Film review – Black Swan (2010)

Black Swan: Nina Sayers (Natalie Portman)
Nina Sayers (Natalie Portman)

In order to dance the parts of both the White Swan and the Black Swan in a radical new interpretation of Tchaikovsky’s ballet Swan Lake, Nina Sayers (Natalie Portman) has to ‘let go’ to embrace the dark desires within her. She’s a technically proficient enough dancer to fulfil the requirements of the White Swan role but she’s too repressed to give the Black Swan the sexual energy that such a role supposedly requires. As Bruce Lee said in Enter the Dragon, “Don’t think. Feel!” The problem is that once Nina does start to tap into her repressed emotions, she discovers that achieving artistic ambition results in self-destruction and madness.

Director Darren Aronofsky has intentionally created Black Swan to serve as a companion piece to his 2008 film The Wrestler, but the comparison is surface level at best. Both films are heavily influenced by melodrama but while The Wrestler took it’s cues from social realist cinema to present a desperate man whose self sabotaging behaviour means that he runs out of options, Black Swan is heavily indebted to more subjective and psychological cinematic trends. In fact, it closely mimics Roman Polanski’s masterpiece Repulsion in its depiction of a woman whose hysterical sexual anxieties are expressed in the physical world of the film. While both The Wrestler and Black Swan have strong martyrdom themes and feature stigmata-type traumas to the body, Black Swan goes a lot further in romanticising its lead character’s suffering in order to create a spectacle out of her mental illness. While such subject matter allows Aronofsky to display his admittedly accomplished command of film style to maximum effect, there is something insidious about the whole exercise.

Black Swan: Nina Sayers (Natalie Portman) Before surrendering to her dark desires, which will liberate her to dance the part of the Black Swan, Nina is always dressed in white and surrounded by infantile objects such as the array of stuffed animals that cover her bed. Plus, she still lives with her overbearing mother, is hopelessly sexually repressed and always on the verge of tears despite getting this far in the extremely tough career of being a professional ballet dancer. When she begins to find a sense of liberation and embrace her dormant sexuality she literally begins wearing black. Perhaps the blunt symbolism throughout Black Swan is just staying true to the straightforward nature of the Swan Lake ballet and overly theatrical flourishes in cinema can work magnificently. However, in the case of Black Swan the direct appropriation of theatrical settings and costumes feels crude, making their meaning embarrassingly blatant. Powell and Pressburger managed to pull off the blend of melodrama, ballet, theatrical aesthetics and hyper-reality magnificently in The Red Shoes without it ever feeling as basic and childish as it does in Black Swan.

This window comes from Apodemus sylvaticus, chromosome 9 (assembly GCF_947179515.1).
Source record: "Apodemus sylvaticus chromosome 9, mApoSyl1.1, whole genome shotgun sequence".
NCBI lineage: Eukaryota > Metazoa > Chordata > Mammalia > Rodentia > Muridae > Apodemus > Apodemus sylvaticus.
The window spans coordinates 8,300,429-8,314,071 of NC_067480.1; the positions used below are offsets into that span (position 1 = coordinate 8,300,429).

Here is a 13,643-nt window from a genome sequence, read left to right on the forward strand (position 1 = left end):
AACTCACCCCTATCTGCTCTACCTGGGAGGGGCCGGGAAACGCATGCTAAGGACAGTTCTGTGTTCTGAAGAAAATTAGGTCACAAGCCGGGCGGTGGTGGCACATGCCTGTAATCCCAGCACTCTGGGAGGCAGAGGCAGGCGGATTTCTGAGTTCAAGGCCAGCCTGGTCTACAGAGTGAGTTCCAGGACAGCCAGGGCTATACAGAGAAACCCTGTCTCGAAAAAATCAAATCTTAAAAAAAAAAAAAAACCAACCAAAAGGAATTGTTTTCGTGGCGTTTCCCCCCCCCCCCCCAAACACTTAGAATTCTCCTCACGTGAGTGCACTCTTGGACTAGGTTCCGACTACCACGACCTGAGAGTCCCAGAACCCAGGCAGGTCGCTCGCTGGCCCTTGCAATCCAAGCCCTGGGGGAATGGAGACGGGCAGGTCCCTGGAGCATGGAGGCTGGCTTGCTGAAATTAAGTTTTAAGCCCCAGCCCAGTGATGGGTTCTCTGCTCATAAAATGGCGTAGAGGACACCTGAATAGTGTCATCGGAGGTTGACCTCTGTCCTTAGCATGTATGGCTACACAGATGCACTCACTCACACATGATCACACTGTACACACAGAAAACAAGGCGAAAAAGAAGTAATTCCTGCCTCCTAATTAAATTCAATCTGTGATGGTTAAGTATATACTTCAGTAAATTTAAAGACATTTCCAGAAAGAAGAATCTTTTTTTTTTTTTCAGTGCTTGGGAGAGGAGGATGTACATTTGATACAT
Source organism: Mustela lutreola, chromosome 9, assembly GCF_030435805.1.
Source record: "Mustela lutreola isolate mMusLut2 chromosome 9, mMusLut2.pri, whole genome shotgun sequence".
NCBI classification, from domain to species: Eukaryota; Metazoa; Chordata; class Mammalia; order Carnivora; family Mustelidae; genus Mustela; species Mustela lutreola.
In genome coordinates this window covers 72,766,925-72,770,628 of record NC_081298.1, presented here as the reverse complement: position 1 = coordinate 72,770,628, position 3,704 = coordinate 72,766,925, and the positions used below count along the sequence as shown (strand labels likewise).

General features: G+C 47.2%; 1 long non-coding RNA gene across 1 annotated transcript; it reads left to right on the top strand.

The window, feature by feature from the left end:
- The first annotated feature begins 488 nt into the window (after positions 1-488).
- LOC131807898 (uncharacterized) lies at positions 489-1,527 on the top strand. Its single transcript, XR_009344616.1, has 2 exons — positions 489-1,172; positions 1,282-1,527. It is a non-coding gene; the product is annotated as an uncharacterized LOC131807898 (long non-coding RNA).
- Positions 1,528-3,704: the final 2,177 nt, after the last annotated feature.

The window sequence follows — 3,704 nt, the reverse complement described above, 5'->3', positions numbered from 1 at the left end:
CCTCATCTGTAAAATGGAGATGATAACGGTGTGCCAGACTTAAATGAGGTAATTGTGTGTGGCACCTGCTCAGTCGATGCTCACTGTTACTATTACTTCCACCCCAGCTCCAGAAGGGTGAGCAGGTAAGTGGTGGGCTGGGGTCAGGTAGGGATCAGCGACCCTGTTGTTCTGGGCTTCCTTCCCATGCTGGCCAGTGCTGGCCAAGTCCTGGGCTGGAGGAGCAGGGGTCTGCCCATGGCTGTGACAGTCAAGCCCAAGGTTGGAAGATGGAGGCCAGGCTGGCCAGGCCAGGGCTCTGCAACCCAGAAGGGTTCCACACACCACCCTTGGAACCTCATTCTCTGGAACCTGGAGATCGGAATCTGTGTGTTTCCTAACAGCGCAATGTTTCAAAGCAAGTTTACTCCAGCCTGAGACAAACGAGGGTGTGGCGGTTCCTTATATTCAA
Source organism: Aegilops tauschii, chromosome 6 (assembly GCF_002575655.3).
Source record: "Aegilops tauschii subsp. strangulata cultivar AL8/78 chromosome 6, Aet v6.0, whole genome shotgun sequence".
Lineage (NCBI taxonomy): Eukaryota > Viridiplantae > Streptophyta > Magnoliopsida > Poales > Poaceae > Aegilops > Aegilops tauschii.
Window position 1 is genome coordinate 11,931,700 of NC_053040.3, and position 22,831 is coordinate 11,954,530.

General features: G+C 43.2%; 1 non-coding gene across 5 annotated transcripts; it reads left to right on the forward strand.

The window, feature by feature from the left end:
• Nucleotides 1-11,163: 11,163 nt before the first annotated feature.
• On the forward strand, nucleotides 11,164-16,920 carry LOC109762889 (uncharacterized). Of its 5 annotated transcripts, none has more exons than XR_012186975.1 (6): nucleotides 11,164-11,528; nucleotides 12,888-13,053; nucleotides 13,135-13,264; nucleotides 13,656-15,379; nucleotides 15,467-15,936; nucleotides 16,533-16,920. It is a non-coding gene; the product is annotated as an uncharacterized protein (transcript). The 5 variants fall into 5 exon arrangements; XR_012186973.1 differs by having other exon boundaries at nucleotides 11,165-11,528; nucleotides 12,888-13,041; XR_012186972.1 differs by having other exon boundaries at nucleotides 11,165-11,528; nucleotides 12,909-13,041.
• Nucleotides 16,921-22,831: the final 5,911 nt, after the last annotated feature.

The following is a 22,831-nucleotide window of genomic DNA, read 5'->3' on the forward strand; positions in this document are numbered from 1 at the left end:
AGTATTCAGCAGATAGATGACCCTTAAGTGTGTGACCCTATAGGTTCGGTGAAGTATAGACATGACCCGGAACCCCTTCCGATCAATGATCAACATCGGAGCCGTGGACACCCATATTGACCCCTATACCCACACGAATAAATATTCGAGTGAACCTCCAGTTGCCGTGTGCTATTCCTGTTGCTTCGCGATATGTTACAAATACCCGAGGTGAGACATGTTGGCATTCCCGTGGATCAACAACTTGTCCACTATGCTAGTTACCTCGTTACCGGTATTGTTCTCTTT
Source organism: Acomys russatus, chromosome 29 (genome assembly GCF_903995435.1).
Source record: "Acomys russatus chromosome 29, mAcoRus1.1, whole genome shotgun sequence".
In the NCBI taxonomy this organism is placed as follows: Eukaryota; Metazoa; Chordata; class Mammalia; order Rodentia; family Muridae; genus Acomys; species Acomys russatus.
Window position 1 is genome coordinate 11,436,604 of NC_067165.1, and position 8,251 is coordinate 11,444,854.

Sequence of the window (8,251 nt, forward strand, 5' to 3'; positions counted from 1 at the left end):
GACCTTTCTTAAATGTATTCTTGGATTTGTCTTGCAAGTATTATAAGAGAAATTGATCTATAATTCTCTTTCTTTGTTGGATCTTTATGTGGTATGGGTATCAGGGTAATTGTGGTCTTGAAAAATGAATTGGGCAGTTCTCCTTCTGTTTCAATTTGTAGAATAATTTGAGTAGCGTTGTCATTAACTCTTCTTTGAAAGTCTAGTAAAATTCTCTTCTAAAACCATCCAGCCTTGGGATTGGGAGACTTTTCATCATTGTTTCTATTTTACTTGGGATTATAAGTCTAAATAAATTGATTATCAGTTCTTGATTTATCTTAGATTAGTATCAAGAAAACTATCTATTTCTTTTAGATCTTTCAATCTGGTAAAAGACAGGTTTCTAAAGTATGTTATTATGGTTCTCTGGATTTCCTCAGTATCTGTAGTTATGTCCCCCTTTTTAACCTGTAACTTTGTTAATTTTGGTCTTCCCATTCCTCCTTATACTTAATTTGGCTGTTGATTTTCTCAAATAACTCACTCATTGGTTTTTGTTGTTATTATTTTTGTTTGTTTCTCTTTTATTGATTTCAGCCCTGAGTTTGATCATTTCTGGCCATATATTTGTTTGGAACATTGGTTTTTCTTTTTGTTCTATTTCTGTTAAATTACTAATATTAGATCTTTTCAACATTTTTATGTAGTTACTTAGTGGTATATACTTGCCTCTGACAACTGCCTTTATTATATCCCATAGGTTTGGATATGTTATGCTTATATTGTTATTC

Simplicity is by no means a bad thing but Black Swan reduces everything to a series of reductive binary opposites, represented literally by Nina playing both the White Swan and Black Swan. Nina can remain repressed, pathetic, passionless and infantile but at least she gets to stay sane. On the other hand, she can give in to her passions to become sexual, liberated and an artistic triumph but the price she pays is violent insanity. It’s a cruel choice and the audience are supposedly meant to sympathise with Nina but too much of the film is designed to present her as a hysterical freak show.

Black Swan: Nina Sayers (Natalie Portman) Black Swan is little more than exploitation cinema but its heavy pop psychology and complete lack of subversiveness make it shallow exploitation rather than transgressive. And unless you buy the film’s disturbingly romanticised vision of mental illness, it isn’t much fun either. The final climatic sequence is virtuoso filmmaking but if you haven’t got on board with the mood and ideas behind the film by then, it will not deliver the exhilarating sensory and emotive rush that it has been designed to. Perhaps those of us who ‘don’t get’ Black Swan are the poorer for it but it’s very difficult to ignore the juvenile representation of madness and use of film style that runs throughout this film.

© Thomas Caldwell, 2011

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  1. I heard an interview with Aronofsky where he admitted he’d never seen The Red Shoes! Maybe he should have – might have ended up with a better film!

  2. If Aronofsky changed his name to Vincenzo Natali and re-made it, would you like it any better? ;)

    I think I read your thoughts somewhere Thomas saying that you weren’t a fan of Aronofsky so this is probably no surprise then. I don’t agree with you but I do find it fascinating to read an alternate view of a much lauded film. And yours is certainly that! :)